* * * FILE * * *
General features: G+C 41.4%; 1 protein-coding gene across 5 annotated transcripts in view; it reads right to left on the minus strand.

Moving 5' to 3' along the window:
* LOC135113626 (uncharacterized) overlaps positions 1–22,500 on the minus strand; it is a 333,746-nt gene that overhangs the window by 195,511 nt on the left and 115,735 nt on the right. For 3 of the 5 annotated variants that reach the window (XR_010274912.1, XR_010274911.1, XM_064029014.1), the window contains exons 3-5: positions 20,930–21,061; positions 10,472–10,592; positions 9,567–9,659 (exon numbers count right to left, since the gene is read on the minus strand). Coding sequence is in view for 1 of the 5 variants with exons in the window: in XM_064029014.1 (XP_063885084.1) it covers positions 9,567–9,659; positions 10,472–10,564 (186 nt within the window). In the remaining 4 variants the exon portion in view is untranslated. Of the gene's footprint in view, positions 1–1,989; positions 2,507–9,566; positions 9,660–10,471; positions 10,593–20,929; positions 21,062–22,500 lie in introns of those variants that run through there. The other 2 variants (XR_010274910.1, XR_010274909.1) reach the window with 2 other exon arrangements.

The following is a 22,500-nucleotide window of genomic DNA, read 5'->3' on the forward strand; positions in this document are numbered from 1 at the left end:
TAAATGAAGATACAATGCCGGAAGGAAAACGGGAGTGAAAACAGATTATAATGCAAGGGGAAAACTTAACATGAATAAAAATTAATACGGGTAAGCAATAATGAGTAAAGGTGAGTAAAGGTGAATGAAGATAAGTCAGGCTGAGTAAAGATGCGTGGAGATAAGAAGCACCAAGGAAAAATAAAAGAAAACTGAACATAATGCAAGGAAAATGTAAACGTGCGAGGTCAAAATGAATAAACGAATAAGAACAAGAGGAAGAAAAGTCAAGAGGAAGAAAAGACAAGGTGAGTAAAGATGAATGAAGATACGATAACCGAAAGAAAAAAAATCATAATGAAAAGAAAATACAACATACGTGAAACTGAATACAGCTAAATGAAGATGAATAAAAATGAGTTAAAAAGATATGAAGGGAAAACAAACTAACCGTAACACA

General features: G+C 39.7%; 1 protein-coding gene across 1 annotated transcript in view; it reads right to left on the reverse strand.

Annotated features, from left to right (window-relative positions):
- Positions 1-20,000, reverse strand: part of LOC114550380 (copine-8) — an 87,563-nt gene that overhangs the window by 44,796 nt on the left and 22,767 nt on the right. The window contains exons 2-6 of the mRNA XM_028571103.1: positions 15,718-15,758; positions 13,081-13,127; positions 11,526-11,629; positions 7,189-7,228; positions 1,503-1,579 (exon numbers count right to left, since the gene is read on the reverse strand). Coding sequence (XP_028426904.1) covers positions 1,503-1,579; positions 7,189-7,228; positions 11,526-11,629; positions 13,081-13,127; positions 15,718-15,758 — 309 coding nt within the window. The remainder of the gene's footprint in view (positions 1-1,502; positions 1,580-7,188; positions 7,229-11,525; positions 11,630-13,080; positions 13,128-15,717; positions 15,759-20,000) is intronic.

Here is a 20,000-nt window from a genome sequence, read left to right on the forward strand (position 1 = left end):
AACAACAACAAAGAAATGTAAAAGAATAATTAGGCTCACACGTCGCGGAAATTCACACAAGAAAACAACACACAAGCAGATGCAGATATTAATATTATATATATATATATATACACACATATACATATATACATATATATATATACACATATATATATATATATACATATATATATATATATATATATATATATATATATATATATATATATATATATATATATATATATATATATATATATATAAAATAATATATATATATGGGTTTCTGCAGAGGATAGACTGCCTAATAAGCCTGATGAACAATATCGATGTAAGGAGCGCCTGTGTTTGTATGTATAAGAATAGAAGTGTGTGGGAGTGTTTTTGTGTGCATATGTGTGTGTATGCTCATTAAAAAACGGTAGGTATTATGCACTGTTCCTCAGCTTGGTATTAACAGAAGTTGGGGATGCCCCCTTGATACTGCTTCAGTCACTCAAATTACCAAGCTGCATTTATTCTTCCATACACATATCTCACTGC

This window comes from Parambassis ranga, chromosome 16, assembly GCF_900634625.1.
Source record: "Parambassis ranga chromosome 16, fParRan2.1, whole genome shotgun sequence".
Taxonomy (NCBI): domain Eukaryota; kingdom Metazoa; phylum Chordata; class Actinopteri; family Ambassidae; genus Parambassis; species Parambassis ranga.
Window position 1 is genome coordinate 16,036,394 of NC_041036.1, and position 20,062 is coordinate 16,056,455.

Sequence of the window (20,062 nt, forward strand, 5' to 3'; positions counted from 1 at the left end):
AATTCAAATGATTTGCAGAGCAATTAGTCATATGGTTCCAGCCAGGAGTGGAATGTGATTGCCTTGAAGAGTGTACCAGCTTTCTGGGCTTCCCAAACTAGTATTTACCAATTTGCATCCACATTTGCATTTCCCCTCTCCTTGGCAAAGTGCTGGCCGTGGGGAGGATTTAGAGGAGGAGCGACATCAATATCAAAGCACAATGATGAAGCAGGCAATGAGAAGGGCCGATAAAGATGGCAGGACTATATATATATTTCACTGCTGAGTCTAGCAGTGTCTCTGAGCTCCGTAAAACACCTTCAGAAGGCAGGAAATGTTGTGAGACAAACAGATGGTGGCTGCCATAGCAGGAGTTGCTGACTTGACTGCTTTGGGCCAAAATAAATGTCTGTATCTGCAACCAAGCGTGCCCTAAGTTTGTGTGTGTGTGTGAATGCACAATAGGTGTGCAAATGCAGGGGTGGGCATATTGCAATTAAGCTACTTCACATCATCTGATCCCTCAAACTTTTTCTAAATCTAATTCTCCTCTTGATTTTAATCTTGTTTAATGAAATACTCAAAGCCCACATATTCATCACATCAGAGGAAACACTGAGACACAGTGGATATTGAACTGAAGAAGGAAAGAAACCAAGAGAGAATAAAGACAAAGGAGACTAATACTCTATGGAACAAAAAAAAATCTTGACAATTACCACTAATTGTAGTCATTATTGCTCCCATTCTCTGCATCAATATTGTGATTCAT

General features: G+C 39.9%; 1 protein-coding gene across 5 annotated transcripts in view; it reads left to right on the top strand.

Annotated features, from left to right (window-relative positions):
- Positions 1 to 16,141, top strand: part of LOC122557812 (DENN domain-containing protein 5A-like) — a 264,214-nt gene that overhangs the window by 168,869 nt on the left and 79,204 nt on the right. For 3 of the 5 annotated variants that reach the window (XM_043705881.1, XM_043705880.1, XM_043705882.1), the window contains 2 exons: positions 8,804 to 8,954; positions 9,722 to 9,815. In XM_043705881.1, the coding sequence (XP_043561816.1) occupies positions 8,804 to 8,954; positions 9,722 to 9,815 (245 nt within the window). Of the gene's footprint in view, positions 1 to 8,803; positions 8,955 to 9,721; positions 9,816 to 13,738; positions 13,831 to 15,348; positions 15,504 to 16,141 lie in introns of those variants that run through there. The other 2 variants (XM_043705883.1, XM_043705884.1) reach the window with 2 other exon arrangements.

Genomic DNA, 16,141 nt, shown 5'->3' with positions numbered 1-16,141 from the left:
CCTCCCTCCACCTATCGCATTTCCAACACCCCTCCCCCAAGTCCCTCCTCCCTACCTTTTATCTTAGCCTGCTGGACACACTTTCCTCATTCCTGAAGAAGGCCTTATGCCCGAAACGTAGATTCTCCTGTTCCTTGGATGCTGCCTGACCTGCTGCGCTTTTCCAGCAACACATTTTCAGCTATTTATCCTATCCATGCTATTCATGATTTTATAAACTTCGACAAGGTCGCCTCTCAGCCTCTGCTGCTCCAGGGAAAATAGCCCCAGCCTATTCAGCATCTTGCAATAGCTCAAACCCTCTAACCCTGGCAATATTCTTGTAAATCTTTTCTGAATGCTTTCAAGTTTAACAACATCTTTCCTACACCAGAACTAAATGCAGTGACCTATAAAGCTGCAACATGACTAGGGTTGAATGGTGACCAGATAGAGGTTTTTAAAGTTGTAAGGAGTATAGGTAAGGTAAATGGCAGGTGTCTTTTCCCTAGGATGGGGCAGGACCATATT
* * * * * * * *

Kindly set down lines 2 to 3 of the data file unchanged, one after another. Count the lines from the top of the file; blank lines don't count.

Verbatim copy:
Moving 5' to 3' along the window:
* LOC135113626 (uncharacterized) overlaps positions 1–22,500 on the minus strand; it is a 333,746-nt gene that overhangs the window by 195,511 nt on the left and 115,735 nt on the right. For 3 of the 5 annotated variants that reach the window (XR_010274912.1, XR_010274911.1, XM_064029014.1), the window contains exons 3-5: positions 20,930–21,061; positions 10,472–10,592; positions 9,567–9,659 (exon numbers count right to left, since the gene is read on the minus strand). Coding sequence is in view for 1 of the 5 variants with exons in the window: in XM_064029014.1 (XP_063885084.1) it covers positions 9,567–9,659; positions 10,472–10,564 (186 nt within the window). In the remaining 4 variants the exon portion in view is untranslated. Of the gene's footprint in view, positions 1–1,989; positions 2,507–9,566; positions 9,660–10,471; positions 10,593–20,929; positions 21,062–22,500 lie in introns of those variants that run through there. The other 2 variants (XR_010274910.1, XR_010274909.1) reach the window with 2 other exon arrangements.